Paint with a professional finish
Do you hate house painting or furniture painting because you get covered in paint and get blisters where the paint has dried on your brush handle? Do the bristles on your brush go hard and stick out at crazy angles making edge-painting impossible? Do you get grumpy, forget what you’re doing and drip paint everywhere? Or are you just struggling to get a smooth finish?
This article will help you gain the best possible paint finish. For painting safely see Ladder safety.
If there are only two tips for painting for pleasure they have to be: (1) buy a good brush and (2) never dip your paintbrush more than half way up the
Synthetic brushes used to be anathema to painters. Paint dripped from the brush and the inflexible bristles left grooves and bare patches on the finish and on the psyche. Then, the only worthwhile choice was a natural bristle brush. Now, however, it’s best to go synthetic — but only with a top-quality brush that has its bristle ends split and feathered. These brushes hold paint and flow like a dream.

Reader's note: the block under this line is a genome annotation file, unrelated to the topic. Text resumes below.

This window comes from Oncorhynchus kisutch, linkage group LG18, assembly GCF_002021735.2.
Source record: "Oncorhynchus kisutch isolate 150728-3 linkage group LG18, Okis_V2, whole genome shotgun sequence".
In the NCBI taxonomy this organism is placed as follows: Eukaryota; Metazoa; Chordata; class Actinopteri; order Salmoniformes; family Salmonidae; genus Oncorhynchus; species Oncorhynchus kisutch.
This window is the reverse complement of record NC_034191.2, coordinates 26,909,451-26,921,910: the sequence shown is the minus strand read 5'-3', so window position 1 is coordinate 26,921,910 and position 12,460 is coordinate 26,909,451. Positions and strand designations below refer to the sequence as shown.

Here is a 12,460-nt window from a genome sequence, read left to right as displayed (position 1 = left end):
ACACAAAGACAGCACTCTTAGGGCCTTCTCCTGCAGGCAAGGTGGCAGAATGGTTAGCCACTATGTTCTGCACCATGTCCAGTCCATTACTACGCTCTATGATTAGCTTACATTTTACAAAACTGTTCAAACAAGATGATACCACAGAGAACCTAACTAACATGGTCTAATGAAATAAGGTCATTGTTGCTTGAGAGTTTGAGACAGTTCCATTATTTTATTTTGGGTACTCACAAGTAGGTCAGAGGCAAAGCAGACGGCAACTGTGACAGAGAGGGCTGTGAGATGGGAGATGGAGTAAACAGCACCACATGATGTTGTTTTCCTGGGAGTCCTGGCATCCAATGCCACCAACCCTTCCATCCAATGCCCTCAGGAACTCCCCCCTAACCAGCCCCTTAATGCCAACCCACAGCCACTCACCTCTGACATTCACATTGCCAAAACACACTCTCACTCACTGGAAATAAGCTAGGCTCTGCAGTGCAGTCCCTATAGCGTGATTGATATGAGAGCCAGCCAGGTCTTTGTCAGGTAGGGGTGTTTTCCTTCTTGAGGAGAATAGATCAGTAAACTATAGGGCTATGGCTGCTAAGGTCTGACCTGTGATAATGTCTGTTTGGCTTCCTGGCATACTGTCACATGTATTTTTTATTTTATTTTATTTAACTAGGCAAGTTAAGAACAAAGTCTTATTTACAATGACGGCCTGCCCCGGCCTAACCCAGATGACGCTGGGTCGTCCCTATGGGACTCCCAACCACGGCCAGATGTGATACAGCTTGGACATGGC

It makes economic sense to buy the more expensive ones because they’re easy to clean, hold their shape and last a very long time if cared for. You could own your favourite brush as long as you own your car! I use a 62-mm brush for most house-painting jobs. It is wide enough to hold plenty of paint but small enough for tight areas and light enough to prevent wrist pain!
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Stir your paint pot well. Use a flat paddle or piece of wood (not a stick) and make sure you stir right round the bottom where the thick solution is. As you stir, draw the paddle up and round into the mixture until there are absolutely no streaks of colour on the surface. Use only the tips of your bristles to wipe the stirring paddle clean (the first step in keeping painting pleasurable!).
If you’re using a large quantity of paint, decant a small amount into a small lidded pot for ease of use. Place the small pot on a flat surface before you pour. Have your brush handy so you can clean the edge of the large pot before returning the lid. Again, use only the first half of your bristles!
Dip your brush into the paint — a third of the way up the bristles — then lightly dab against the inside edge of the rim of the paint pot, to hold possible drips onto the brush. (As the pot empties, dab the brush on the inside wall of the paint pot, always in the same place. This will keep your pot mess-free.)